Lay Witness with expert knowledge
 EWHC 2220 (TCC) TEDR Volume 13 Issue 3
This review concerns the status of the evidence of a Mr Taylor at the final trial of the extensive litigation arising out of the construction of the “new” Wembley Stadium.
Mr Taylor gave his evidence by way of witness statement of fact rather than as an Expert. Upon service, the Claimant objected to its admissibility on the basis that it contained opinion, comment, argument and expert evidence. Little more was said about the issue until the witness had given evidence. The Trial Judge was persuaded by both parties to deal with the issue of admissibility in his final judgment rather than during the trial.
The other issues (of which there were many) need not concern us here.
To what extent can a witness of fact give evidence which contains opinion, comment, argument and expert evidence?
Mr Taylor was a factual witness. He had no experience of giving expert evidence and no knowledge of the requirements of so doing. He was not independent of the Defendant, having worked for a company within their group for the last 11 years. There was no permission for his evidence under CPR 35. However, he was a highly qualified and experienced engineer who worked on the project.
Accordingly, the Trial Judge treated Mr Taylor’s evidence as that of a factual witness who:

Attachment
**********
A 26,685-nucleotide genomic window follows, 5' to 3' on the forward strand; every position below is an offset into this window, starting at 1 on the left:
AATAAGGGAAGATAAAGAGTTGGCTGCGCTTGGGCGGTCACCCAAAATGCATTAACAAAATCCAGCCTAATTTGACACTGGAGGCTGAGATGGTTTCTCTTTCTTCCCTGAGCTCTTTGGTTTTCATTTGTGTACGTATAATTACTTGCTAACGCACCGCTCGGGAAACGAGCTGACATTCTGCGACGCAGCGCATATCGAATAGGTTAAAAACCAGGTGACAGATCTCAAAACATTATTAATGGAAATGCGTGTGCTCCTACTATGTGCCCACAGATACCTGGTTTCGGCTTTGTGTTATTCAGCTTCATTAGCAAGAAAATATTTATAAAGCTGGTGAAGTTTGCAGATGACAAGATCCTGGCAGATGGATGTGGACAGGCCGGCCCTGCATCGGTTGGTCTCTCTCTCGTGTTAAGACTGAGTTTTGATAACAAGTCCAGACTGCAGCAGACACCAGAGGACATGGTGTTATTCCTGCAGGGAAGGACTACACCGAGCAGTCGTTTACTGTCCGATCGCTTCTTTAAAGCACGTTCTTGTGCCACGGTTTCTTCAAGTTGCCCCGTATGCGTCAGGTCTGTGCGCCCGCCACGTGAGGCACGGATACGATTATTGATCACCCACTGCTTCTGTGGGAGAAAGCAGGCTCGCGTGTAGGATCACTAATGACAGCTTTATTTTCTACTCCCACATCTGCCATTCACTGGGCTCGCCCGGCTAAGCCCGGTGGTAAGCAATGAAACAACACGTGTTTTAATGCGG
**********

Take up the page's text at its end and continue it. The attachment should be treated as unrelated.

a. Possessed considerable engineering expertise; and
b. Had personal knowledge of the roof design and erection engineering decisions during part of the construction.
The Court was referred to Lusty v Finsbury Securities Ltd (1991) 58 BLR 66 where the Court of Appeal held that an architect suing for fees could give opinion evidence as to the value of his work.
Further, in DN v LB Greenwich  EWCA Civ 1659, the Court of Appeal considered the admissibility of such evidence in a professional negligence action. It was thought common that the alleged negligent professional would seek to give evidence as to why his conduct did not fall below the standard of care reasonably to be expected of him, perhaps by reference to literature. Such evidence was certainly admissible. Whilst it may lack the objectivity of an independent expert, that went to the cogency of the evidence and not its admissibility.
Accordingly, the Judge held that in construction litigation, an engineer giving factual evidence may also proffer:
a. Statements of opinion which are reasonably related to the facts within his knowledge; and
b. Relevant comments based upon his own experience.
Given the evidence was already before the Court, the Judge dealt with the issue on this basis and discounted anything within his evidence that did not fall within the above description.
Had the matter been considered pre-trial, the witness statement could have been re-drafted to remove any offending material.
The Judge noted that Mr Taylor gave his oral evidence in a fair and candid manner, despite his connection with the Defendants. He did, however, criticise the presentation of his written evidence as having been “unduly influenced” in its drafting by the Defendant lawyers.
Importantly, the lay witness who possesses relevant expertise can use it within his evidence. However, he may be subject to criticism for lack of objectivity.
If you are asked to give such evidence, take as much care with how the statement is drafted as you would with an expert report to help persuade the Judge (even before he hears from you) of your objectivity regardless of the different status.